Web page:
Because the party never grows beyond three characters, the ability to switch out characters in battle was invalidated; instead, Garment Grids and Dresspheres are introduced. A Garment Grid is a geometric shape with nodes on it; the nodes are slots that can be filled with "Dresspheres", which are similar to Jobs from Final Fantasy V. The Grid-Sphere system allows characters to change from one Class to another during battle, and allows the player to decide which jobs any given character will have. Each Dressphere has a smaller list of abilities than the characters and classes of most RPGs, meaning that job-switching is often advantageous or necessary in battles. Furthermore, each Garment Grid adds bonuses, for instance allowing the character wearing it to cast Firaga, or triggering combat bonuses when the character moves between two specific nodes. Finally, each lady has a unique Dressphere that can only be used if the she changes between all her Jobs in one battle.

The field system has been upgraded, and now Yuna has the ability to jump and climb, and, in the words of Ken Berry (the SE Product Supervisor), Yuna can also "do heaps of other cool stuff". The field is still totally 3D.

The world map is essentially unchanged. Most of the locations from Final Fantasy X return, though some have changed (the player was never able to visit Bevelle outside the main storyline, for instance, and Kilika is no longer in a state of ruin) and others have been added. Players are also able to visit almost every location from the (near) beginning of the game, via an airship—another major departure from normal Final Fantasy fare, in which the airship is never obtained until late in the game. These two changes allow for a less linear storyline. Unlike Final Fantasy X, in which the player's course through the game's world, and story, was largely linear, X-2 is entirely freeform. The game has many locations and five chapters, and each location has one "event" per chapter. Put together, the five "events" in one locale form a subplot "Episode". Only a few events per chapter are important to the game's main plot, however, and these are marked on the world map as "Hotspots" ("Active Links" in the Japanese version). By accessing Hotspots only, the player can speed through the story (and find out whether Yuna gets Tidus back) in ten or fifteen hours. However, the game keeps track of percent completed, and only by achieving a 100% completion is the search for Tidus brought to an optimal conclusion. In addition to this, the game also features a fork in the plot, allowing the player to make choices that change what scenes and percentage points they see. It is not actually possible to see all of the game's content on a single playthrough, though it is possible to achieve 100% completion. Thankfully, when the game is completed for the first time, it unlocks a "New Game+" that allows you to start the game over with all of the gear, Garment Grids, Dresspheres and percentage you picked up previously.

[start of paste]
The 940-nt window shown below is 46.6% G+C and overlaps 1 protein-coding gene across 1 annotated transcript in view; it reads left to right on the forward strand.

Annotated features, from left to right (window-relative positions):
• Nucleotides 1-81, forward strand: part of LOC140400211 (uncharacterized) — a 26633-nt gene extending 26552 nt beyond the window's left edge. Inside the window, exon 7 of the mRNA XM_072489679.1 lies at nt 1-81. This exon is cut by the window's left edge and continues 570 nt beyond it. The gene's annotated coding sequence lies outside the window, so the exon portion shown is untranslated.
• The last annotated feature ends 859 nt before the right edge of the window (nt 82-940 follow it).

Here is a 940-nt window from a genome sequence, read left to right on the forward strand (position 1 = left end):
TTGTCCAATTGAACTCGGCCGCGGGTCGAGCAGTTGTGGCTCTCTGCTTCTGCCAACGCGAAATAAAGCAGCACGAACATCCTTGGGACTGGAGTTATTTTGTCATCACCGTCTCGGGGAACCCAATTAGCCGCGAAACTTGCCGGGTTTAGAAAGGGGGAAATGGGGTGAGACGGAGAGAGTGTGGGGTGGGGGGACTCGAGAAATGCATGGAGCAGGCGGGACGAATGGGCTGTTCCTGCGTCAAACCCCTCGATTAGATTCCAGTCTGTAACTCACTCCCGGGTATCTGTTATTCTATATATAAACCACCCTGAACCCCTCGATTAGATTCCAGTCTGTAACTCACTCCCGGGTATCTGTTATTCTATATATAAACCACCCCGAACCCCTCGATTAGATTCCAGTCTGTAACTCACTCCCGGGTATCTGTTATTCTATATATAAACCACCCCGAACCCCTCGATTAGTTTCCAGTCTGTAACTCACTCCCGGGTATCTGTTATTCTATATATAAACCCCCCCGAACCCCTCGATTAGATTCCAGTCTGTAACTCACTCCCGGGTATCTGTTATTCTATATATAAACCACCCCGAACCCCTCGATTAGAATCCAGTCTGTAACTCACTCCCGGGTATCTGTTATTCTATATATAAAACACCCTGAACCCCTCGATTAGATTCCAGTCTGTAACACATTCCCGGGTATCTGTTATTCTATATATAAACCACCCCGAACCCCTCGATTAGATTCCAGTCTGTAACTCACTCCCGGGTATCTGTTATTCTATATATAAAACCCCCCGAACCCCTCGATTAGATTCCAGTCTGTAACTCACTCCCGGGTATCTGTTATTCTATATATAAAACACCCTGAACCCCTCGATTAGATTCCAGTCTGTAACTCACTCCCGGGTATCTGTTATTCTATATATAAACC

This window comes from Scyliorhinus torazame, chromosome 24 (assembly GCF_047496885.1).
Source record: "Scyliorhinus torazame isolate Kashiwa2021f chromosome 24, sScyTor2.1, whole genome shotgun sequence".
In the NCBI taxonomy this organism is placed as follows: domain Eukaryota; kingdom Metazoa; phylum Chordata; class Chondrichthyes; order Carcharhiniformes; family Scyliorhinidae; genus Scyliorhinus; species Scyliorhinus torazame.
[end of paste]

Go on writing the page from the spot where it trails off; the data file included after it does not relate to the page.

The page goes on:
This is the first Final Fantasy game to feature an all-female cast of player-characters, and the first since FF3 to keep the same party throughout the entire game.

The game includes a number of side-quests and minigames, including Gunner's Gauntlet (a third person shooting minigame) and Sphere Break (a coin-based minigame). It also has the typical optional dungeons and bosses, such as the Den of Woe and the Via Infinito. The underwater sport Blitzball also makes a return appearance.

There are multiple endings to the game, depending on both percentage completed and certain actions taken at certain points through the game.


All of the music has changed, as Nobuo Uematsu has been replaced by Noriko Matsueda and Takahito Eguchi (composers for The Bouncer). Among the songs are the J-Pop styled "real Emotion" and a slower paced song, "1000 Words" (Sen No Kotoba in Japanese). The Japanese and International versions of the songs are sung by Koda Kumi, a Japanese music artist. The American versions of the songs are sung by Jade of Sweetbox.